The symbolic gesture of solidarity that this country’s brightest young thinkers and orators made at the World Schools Debating Championships coincided with this shift. The squad wore pins bearing the flag of Palestine, together with black and white keffiyehs – the iconic scarf worn by late PLO leader Yasser Arafat. Once a nationalist symbol woven on home ground, the hipster trend made these black and white scarves the cultural equivalent of a Che Guevara T-shirt. Popularity not only diluted the political potency of these fashion statements, but as China picked up the mass production of keffiyehs, Palestinian scarf crafters became near extinct.

It is an irony that photographs posted on social media of Joshua Broomberg, Sam Musker, Saul Musker, Rachel Gardiner, Kate Dewey and Saadiyah Mayet wearing keffiyehs released a tsunami of trollish outpourings. But a rare confluence of global events had precipitated to create this perfect storm where a symbolic gesture for humanity became fodder for the social media outrage machine.

“It was a really simple gesture that we felt was an important for ourselves – to stand up for what we saw as injustice being perpetrated in Gaza. A lot of people tried to misconstrue our position and our statement. We in no way condoned Hamas or any other terrorist organisation. We were quite clear that we sympathised with all loss of life, including the loss of Israeli civilian life. Our stand was a purely humanitarian stand,” says Saul.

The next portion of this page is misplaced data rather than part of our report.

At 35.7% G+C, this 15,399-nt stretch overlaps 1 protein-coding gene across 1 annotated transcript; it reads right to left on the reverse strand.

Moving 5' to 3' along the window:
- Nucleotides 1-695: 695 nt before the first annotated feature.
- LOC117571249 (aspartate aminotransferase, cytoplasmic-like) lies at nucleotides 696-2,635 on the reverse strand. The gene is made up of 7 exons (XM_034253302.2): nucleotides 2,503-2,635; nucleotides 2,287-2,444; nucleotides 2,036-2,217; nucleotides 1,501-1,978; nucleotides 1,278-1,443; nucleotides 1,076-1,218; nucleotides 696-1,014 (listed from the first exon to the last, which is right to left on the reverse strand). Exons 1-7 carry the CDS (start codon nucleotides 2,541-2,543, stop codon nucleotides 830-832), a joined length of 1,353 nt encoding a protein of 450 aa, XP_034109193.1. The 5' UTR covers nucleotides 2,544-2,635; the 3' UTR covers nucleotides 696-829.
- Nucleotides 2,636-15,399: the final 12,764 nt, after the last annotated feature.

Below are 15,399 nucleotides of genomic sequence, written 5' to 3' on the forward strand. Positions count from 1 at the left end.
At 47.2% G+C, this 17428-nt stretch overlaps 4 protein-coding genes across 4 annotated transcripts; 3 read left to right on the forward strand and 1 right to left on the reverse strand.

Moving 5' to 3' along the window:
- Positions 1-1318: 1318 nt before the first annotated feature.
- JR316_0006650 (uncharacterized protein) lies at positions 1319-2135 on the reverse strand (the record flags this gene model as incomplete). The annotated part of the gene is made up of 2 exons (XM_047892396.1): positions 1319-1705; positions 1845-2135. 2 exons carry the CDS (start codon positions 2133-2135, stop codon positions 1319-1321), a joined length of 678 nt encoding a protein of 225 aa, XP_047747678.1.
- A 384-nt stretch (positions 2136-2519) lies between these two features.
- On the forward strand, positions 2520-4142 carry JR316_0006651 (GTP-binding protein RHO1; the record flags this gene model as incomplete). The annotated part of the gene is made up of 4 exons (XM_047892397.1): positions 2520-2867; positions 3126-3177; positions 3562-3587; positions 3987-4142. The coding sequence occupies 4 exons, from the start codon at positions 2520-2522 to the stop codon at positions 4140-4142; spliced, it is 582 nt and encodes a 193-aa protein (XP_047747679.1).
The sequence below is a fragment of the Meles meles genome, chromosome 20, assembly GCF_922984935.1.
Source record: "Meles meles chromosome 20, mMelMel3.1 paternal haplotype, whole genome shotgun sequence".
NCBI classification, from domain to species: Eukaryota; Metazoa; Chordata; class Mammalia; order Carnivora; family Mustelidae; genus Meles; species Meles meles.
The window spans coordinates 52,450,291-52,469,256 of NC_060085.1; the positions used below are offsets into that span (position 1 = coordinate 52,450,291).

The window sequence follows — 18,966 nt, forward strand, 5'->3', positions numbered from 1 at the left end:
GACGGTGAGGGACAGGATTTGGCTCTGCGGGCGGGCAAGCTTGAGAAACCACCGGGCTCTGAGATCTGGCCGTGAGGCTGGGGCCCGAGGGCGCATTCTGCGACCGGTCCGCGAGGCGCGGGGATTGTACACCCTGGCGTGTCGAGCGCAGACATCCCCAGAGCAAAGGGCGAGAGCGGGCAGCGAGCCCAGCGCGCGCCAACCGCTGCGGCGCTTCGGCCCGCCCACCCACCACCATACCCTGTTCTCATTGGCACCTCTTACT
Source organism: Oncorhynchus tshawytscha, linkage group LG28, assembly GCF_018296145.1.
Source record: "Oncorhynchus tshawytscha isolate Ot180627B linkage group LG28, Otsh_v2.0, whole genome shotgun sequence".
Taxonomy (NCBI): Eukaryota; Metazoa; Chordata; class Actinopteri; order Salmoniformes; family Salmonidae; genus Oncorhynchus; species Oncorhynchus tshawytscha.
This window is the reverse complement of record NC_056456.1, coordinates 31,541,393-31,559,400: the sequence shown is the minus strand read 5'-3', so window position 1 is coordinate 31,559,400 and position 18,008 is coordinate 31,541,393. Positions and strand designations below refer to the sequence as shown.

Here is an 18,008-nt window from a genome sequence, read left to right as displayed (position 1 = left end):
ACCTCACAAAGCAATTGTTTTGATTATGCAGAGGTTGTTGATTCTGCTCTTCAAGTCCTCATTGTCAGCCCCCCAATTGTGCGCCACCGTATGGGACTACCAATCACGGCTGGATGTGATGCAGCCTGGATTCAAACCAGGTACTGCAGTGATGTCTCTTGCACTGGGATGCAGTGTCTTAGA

“I felt that we had an obligation to speak about these issues, not just in a debating room, but also in real life, using the skills that we had been taught in debating,” says Sam. “The reaction we got was very severe. Social media platforms erupted, the news erupted and the Jewish community in South Africa took a very serious stance by and large against our actions.”

Photographs of the team’s gesture went viral and incited a flood of vitriol, that ranged from personal insults to intimidation and threats of violence. These included:

To this fucking retards that support the Palestinians…Me Brian Thomas Poczynski born in Argentina and Soldier at The IDF i hope that these people doesn’t ever come to my country (Israel) because i will shoot them with my M16 and empty all my bullet on them!

You are idiots, an embarrassment to your faith. Get a life morons, stand up for your people or go join Hamas and see what they do to you. Idiots!!!

Seventeen-year-old Saadiyah Mayet says it was disturbing to witness the outpouring of verbal abuse. “It was a shock and surprising to see the amount of blind hatred and the assumptions that people threw at us. But after the outburst of extreme hatred there were tons more people who were supportive or who were actively moderating the situation, which was useful.”

“But it was a stark contrast to what we are used to in the realm of debating. It showed how discourse can descend into this frustrating, emotional sparring outside of the world of debate, which is disappointing,” she says.

Most of the anger was focused at Joshua Broomberg, the deputy head boy at King David High School Victory Park, where he is now preparing to write prelims. “Both Joshua and the team as a whole received a lot of death threats and threats of violence. These missives weren’t overtly explicit but were very intimidating in their nature,” says Saul Musker who adds: “I don’t think any of us worried for our safety because I think that it is quite clear a lot of those messages are from angry, vitriolic people, but also from people who are cowards. It is one thing to vent on social media – it is another thing to take action. But on the other hand all you need is one crazy person to harm someone out of political fervour.”